A very special relationship has been developed between the Western Foothills Land Trust and the Oxford Hills School District.  The district is able to lease the land from the Western Foothills Land Trust for one dollar a year.  Because students from the different schools have opportunities to visit the farm,  a great deal of experiential learning is taking place. 

Students from the Oxford Hills Middle School have had the opportunity to build leadership and natural science skills in the outdoors.  They have helped to construct and plant raised beds and tend gardens.  During the summer,  students from Oxford Hills Comprehensive High School were employed at Roberts Farm Preserve to help in the gardens.  They also assisted with the Leadership in Transition program which focused on helping elementary school students with their transition to middle school.

An intensive agricultural program has been established by the school district at the farm.  Dan Rennie, a former Food Corps service member and present Site Coordinator of SAD 17’s outdoor classroom at Roberts Farm Preserve, has done a remarkable job developing the property into a model working farm.  He has greatly appreciated the assistance of school staff and students and community members in planning and managing the fields, raised beds, and four greenhouses.  A composting program has been set in place that includes composting school waste and vermicomposting.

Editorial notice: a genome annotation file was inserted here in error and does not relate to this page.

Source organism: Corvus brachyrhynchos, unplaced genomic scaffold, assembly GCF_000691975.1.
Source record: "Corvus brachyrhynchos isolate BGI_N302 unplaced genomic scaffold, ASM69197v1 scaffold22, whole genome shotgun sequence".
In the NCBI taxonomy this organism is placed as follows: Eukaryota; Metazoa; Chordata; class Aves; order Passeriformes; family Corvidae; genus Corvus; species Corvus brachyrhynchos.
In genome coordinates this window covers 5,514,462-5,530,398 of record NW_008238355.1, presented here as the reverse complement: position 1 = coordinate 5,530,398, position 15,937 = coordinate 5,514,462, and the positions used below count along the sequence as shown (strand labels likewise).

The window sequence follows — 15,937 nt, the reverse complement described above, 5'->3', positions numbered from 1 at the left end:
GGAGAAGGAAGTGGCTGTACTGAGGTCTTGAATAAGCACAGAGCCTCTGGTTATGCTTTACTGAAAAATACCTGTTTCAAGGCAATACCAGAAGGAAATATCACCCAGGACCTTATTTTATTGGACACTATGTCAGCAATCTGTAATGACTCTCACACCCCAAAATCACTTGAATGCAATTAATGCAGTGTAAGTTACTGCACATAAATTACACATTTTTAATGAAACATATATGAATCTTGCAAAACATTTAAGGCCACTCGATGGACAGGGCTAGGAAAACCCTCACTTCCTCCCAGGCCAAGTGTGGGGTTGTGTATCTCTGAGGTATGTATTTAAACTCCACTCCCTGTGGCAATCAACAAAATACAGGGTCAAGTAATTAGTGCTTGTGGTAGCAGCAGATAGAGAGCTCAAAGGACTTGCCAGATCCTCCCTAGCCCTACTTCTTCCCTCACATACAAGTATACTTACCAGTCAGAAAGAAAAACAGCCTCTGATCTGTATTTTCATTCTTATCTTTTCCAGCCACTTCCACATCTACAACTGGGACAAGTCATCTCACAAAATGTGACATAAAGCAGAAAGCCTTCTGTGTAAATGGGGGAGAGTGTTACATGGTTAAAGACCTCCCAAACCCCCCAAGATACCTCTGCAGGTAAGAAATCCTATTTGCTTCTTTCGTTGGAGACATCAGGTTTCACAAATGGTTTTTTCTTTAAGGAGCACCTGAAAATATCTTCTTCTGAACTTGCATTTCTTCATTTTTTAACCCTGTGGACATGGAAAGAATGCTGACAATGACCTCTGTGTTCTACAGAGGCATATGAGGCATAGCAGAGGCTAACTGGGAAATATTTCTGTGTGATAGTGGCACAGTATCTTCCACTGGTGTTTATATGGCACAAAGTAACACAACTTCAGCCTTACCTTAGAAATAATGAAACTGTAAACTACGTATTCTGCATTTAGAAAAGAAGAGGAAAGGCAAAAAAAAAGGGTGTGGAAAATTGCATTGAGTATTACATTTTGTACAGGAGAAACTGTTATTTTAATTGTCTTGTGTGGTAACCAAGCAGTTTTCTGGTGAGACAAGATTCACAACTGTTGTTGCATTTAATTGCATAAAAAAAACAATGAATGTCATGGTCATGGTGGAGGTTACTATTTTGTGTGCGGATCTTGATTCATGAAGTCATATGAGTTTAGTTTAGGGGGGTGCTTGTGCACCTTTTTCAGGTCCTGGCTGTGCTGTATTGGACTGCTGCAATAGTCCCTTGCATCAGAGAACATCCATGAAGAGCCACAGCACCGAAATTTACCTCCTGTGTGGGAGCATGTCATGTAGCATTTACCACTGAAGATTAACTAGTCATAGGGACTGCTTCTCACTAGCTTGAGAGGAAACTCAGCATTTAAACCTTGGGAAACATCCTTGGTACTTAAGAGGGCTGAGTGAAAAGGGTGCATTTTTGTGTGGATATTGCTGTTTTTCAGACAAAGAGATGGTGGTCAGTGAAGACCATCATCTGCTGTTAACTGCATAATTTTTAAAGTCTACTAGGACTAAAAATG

A large variety of greens and vegetables are grown in the outdoor classroom program.  Some of the produce from the farm was purchased by the school district’s food service program to be utilized in the school cafeteria.  The farm also offered CSA shares to members of the community this past summer to generate some income to pay the hourly wages of the high school students who were employed at the farm during the summer.  There are plans to build a working maple syrup house in their grove of maple trees.

Daniel Rennie, the Site Coordinator of the Outdoor Classroom at Roberts Farm Preserve,  was invited to be on a panel at the Maine Farm to School Conference in Portland on September 30, 2013.  He spoke about the use of hoop houses and greenhouses to extend the growing season in a school setting.

There is an interest in donating a large amount of the food grown in the school gardens to local food banks.  Several thousands of pounds of vegetables raised at Roberts Farm Preserve have already been donated to the Maine Harvest for Hunger program.

When Unique Maine Farms visited the Roberts Farm Preserve this past September, the middle school students were being introduced to the many components of the outdoor classroom program.  The students were divided into groups.  Some headed off to the trails for a hike.  Others observed the gardens and the greenhouses.  There were tours of where the bees and chickens were raised.  Classes were being held in the two classrooms.

A great deal of energy, collaboration, and community spirit seems to be part of the Roberts Farm Preserve.  It is mind-boggling to think that so much is offered at this farm for students, staff, and community members.  How fortunate that the Western Foothills Land Trust was established to protect land like Roberts Farm for open space and resource protection. If you have not learned about their work with conservation easements, stewardship options, and their other preserves, it is certainly something most worthwhile to check out. Information about all of their projects can be found on the Western Foothills Land Trust’s website.